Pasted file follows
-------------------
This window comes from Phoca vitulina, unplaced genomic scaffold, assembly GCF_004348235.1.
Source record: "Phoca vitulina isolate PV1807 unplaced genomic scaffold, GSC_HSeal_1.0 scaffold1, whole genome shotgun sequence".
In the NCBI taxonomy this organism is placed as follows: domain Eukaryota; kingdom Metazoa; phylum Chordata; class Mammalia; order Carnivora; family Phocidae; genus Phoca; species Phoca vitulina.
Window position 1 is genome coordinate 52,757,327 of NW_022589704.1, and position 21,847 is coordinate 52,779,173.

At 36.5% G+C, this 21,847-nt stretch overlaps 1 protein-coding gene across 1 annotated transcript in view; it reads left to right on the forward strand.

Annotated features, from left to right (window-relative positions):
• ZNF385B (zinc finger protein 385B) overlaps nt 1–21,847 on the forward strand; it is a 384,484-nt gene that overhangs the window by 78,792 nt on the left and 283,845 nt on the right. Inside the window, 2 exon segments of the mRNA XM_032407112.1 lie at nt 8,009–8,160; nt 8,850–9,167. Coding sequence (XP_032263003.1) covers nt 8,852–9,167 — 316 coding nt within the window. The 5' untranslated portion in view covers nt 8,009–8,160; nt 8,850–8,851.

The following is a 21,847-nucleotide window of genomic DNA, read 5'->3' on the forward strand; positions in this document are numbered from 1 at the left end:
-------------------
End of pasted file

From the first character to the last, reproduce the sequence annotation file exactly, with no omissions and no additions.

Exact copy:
This window comes from Phoca vitulina, unplaced genomic scaffold, assembly GCF_004348235.1.
Source record: "Phoca vitulina isolate PV1807 unplaced genomic scaffold, GSC_HSeal_1.0 scaffold1, whole genome shotgun sequence".
In the NCBI taxonomy this organism is placed as follows: domain Eukaryota; kingdom Metazoa; phylum Chordata; class Mammalia; order Carnivora; family Phocidae; genus Phoca; species Phoca vitulina.
Window position 1 is genome coordinate 52,757,327 of NW_022589704.1, and position 21,847 is coordinate 52,779,173.

At 36.5% G+C, this 21,847-nt stretch overlaps 1 protein-coding gene across 1 annotated transcript in view; it reads left to right on the forward strand.

Annotated features, from left to right (window-relative positions):
• ZNF385B (zinc finger protein 385B) overlaps nt 1–21,847 on the forward strand; it is a 384,484-nt gene that overhangs the window by 78,792 nt on the left and 283,845 nt on the right. Inside the window, 2 exon segments of the mRNA XM_032407112.1 lie at nt 8,009–8,160; nt 8,850–9,167. Coding sequence (XP_032263003.1) covers nt 8,852–9,167 — 316 coding nt within the window. The 5' untranslated portion in view covers nt 8,009–8,160; nt 8,850–8,851.

The following is a 21,847-nucleotide window of genomic DNA, read 5'->3' on the forward strand; positions in this document are numbered from 1 at the left end: